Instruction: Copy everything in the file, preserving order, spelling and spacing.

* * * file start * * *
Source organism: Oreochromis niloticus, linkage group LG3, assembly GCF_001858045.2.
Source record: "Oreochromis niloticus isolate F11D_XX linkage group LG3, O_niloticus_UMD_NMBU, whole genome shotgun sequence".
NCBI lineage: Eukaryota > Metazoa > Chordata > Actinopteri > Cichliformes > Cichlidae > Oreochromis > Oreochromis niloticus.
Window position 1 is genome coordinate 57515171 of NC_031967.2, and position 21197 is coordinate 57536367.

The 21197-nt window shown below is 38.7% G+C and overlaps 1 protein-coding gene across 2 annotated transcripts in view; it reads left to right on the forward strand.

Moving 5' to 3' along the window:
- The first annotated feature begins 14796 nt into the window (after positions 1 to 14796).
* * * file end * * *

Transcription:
Source organism: Oreochromis niloticus, linkage group LG3, assembly GCF_001858045.2.
Source record: "Oreochromis niloticus isolate F11D_XX linkage group LG3, O_niloticus_UMD_NMBU, whole genome shotgun sequence".
NCBI lineage: Eukaryota > Metazoa > Chordata > Actinopteri > Cichliformes > Cichlidae > Oreochromis > Oreochromis niloticus.
Window position 1 is genome coordinate 57515171 of NC_031967.2, and position 21197 is coordinate 57536367.

The 21197-nt window shown below is 38.7% G+C and overlaps 1 protein-coding gene across 2 annotated transcripts in view; it reads left to right on the forward strand.

Moving 5' to 3' along the window:
- The first annotated feature begins 14796 nt into the window (after positions 1 to 14796).